Nunavut electoral boundaries commission gets its marching orders
“I suspect we’ll want to consult widely and broadly”
The countdown is on for Nunavut’s newly-formed electoral boundaries commission.
MLAs passed a motion formally establishing the commission and giving it 250 days — until July 2, 2011 — to come up with recommendations for changes to Nunavut’s electoral map.
They also announced who’s sitting on the commission: Justice Ted Richard of the Northwest Territories Supreme Court, who will chair the body; Gordon Main, a justice of the peace and former municipal councillor from Arviat; and Kirt Ejesiak, a former federal Liberal candidat who has also served as Iqaluit’s deputy mayor.
If this commission is anything like the last one, which did its work in 2006, it will travel to almost all of Nunavut’s communities to seek input.
“We’ll be taking the lead from Justice Richard, but I suspect we’ll want to consult widely and broadly so that we get everyone’s point of view,” Ejesiak said.
The commission was formed after Sandy Kusugak, Nunavut’s chief electoral officer, ordered a review after the 2008 election, because population growth has caused major changes to the number of eligible voters in many ridings.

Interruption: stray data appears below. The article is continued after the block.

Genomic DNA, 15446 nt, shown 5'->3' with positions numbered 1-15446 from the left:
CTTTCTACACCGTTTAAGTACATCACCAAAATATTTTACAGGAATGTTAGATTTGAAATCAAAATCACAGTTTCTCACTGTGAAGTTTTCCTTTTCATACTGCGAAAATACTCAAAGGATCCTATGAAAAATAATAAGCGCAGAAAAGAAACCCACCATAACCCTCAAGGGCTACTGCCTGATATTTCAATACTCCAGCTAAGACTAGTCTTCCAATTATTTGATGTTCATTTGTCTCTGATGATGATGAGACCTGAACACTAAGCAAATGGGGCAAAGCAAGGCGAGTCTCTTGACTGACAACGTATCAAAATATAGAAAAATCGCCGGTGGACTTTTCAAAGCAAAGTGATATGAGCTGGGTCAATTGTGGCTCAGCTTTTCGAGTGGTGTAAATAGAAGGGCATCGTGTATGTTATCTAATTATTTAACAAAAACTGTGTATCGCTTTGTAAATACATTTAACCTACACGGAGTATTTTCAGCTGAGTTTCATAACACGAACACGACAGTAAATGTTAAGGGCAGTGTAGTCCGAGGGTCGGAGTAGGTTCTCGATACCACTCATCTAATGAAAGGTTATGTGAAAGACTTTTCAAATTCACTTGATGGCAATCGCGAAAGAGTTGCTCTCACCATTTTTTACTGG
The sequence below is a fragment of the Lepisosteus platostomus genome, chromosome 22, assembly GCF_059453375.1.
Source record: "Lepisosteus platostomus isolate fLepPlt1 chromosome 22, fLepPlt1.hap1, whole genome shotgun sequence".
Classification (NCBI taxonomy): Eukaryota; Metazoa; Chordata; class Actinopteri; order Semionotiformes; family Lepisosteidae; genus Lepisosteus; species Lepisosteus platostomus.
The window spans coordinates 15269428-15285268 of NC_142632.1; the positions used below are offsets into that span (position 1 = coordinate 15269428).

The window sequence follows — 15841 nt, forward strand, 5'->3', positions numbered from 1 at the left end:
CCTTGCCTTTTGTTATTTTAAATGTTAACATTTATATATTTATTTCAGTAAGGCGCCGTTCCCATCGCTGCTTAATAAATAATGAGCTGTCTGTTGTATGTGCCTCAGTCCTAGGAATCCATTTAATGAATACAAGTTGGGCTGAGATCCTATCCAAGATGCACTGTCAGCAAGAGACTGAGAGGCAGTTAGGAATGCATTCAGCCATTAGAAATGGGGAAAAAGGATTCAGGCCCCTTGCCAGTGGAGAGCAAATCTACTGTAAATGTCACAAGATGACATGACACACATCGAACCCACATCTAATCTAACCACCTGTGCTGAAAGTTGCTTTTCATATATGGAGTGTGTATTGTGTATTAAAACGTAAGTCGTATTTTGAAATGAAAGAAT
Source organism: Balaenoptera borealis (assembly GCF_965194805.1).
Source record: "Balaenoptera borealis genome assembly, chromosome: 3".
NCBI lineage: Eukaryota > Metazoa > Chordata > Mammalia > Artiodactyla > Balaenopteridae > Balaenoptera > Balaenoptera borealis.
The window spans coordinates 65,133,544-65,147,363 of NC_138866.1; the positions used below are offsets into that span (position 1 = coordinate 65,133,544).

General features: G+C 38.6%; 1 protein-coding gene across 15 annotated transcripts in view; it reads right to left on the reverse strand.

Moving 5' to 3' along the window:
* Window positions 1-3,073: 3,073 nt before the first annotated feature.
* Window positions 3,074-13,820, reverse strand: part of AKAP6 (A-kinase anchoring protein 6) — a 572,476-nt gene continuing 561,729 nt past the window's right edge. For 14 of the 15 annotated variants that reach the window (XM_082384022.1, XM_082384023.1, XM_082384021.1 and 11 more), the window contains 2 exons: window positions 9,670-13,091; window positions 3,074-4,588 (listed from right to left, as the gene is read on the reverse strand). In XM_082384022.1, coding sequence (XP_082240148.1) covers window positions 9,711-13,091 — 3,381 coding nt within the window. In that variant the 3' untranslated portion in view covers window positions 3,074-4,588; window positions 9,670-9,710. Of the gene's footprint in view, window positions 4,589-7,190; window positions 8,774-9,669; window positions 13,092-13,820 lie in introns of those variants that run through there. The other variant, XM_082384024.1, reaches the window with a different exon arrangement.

Kusugak singled out Amittuq (Igloolik and Hall Beach), Iqaluit East and Rankin Inlet North as constituencies that have grown more than 30 per larger in population than the average.
Under the law, all ridings except for remote Sanikiluaq, must be no more than 30 per cent larger or smaller than the average in population.
Nunavut’s electoral boundaries were originally created in 1997 and haven’t changed since division in 1999. Any changes proposed by the commission wouldn’t come into effect until the next general election, likely in 2012.
The commission will also likely have to tackle the lingering question of what to do the Akulliq riding, which takes in the communities of Repulse Bay and Kugaaruk.
No one has ever really been happy with the existence of a riding that straddles the Kitikmeot and Kivalliq regions.
The current Akulliq MLA, John Ningark, who also sat on the last electoral boundaries commission, said both he and his constituents want to see the end of the Akulliq riding.
Ningark said he’s expected to attend meetings of two Inuit associations, mayor’s conferences and other boards, and he often has to spend four days travelling between the two communities, which are only 150 kilometres apart.
“That means a lot of money I spend on travel, in fact I don’t know if I have any more money in my travel budget,” he said.
The last electoral boundaries commission recommended Akulliq be split, with Kugaaruk joining Taloyoak in a new riding called Netsilingmiut East.
Repulse Bay would have joined either Coral Harbour or Chesterfield Inlet and Whale Cove in a new riding.
But MLAs threw out the report in 2007 because they didn’t want to make the final decisions on changes to Nunavut’s electoral boundaries.
The proposal would have added four MLAs and a bloc of representatives, mostly from the Baffin region, objected that this would cost too much.
Ningark said he hopes his fellow MLAs will heed whatever report the commission comes up with and make a decision.